Genre: General Fiction (Adult)
Pub Date: 13 Jun 2017
Publisher: Grand Central Publishing
I chose to read and review this book since it is being pegged as the writing is in a Richard Russo and Tom Perrotta style. I beg to differ. These are two of my favorite authors and I just did not see it. The only similarities I could find are that “Small Hours” written by Jenifer Kitses, evokes a sense of place, and money, or lack of it, in the blue collar world of upstate New York. The protagonists are in their early forties with twin three-year-old daughters. Like many city couples, they buy a home in the suburbs that they really cannot afford. Unfortunately for them, they bought the house at the height of the market. When they realize that their new neighborhood has a seedy side, obviously little research went into the buying, it is now too late to sell for it would be at a loss. So the wife, who works from home, is surrounded by those she would rather not have to interact with, her own neighbors.
The story is told in a span of one day, hour by hour, minute by minute using a James Joyce Ulysses format. If you think you ever had a bad 24 hours read this story and it will no longer seem so bad. The narration alternates between the husband’s and the wife’s point of view. Neither knows that the other is on the verge of getting fired. They both have been severely distracted and not at their best work wise (actually anywise). The tale almost reads like a suspense story with the tick, tick, ticking of how many more work related, phone calls, emails, and deadlines they are each avoiding. Both are stalling with their answers to their perspective employers. But, Kitses plays this sort of suspense hand one too many times for her readers. Three-quarters through, I was hoping that the damn clock would just break already and get it over with. Both are also hiding a secret from the other (besides their soon-to-be-unemployed status). I think the author was going for more of a “Desperate Hours” theme rather than a “Small Hours” one, either way, she lost me. Having a book’s plot take place in a 24-hour period is not unheard of there are quite a few out there. The classic novel “Mrs. Dalloway” by Virginia Woolf is one of them. Or a more contemporary example is “Everything Happens Today” by Jesse Browner, these were thought provoking novels with fascinating characters. I am afraid that Kitses’s perpetually frenzied married couple simply were not.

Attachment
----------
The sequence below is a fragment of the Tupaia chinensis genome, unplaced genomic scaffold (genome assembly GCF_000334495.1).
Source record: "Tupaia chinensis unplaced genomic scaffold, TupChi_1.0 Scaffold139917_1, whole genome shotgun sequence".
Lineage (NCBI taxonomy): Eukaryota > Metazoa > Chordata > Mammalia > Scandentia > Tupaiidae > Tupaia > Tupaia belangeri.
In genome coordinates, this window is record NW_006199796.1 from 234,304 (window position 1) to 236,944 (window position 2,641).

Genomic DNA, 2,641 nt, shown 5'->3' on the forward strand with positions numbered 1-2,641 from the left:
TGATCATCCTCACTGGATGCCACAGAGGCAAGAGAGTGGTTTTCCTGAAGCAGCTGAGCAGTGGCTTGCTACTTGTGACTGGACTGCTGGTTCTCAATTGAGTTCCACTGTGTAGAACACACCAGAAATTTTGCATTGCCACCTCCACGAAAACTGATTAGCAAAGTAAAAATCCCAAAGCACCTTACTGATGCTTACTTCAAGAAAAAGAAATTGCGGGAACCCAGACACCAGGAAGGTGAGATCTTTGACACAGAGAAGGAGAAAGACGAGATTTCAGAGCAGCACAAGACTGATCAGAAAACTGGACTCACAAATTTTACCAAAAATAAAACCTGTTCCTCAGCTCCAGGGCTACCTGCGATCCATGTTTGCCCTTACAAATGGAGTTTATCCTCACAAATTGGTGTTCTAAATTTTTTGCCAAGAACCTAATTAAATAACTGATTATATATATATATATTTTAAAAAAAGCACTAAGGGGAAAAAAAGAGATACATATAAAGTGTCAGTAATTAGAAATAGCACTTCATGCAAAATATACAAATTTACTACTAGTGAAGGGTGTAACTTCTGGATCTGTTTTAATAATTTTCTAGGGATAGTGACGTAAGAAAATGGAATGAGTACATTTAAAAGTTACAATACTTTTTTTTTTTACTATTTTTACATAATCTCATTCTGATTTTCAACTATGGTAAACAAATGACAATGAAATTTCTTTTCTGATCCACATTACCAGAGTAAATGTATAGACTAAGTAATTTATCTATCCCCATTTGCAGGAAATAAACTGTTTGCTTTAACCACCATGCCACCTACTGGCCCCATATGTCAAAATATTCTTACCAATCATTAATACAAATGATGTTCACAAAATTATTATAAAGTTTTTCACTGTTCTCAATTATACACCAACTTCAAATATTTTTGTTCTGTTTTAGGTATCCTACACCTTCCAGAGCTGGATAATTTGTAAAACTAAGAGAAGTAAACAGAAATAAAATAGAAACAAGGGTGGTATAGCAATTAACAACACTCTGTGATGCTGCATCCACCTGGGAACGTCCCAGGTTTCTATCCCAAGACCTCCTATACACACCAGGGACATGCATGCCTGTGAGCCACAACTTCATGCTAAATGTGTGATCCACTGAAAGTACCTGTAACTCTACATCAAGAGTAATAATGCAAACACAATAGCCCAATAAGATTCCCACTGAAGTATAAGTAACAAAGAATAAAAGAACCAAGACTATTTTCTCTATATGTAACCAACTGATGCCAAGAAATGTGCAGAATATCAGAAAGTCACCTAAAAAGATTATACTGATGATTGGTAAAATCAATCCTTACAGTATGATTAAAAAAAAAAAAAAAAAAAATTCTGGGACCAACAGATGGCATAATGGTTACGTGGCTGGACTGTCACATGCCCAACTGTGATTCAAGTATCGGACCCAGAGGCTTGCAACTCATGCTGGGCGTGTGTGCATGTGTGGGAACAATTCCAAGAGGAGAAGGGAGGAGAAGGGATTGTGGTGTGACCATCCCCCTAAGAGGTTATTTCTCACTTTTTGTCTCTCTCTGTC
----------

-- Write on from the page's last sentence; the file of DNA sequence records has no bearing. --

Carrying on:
Find all my reviews at https://www.goodreads.com/review/list/4793025-martie-nees-record?shelf=read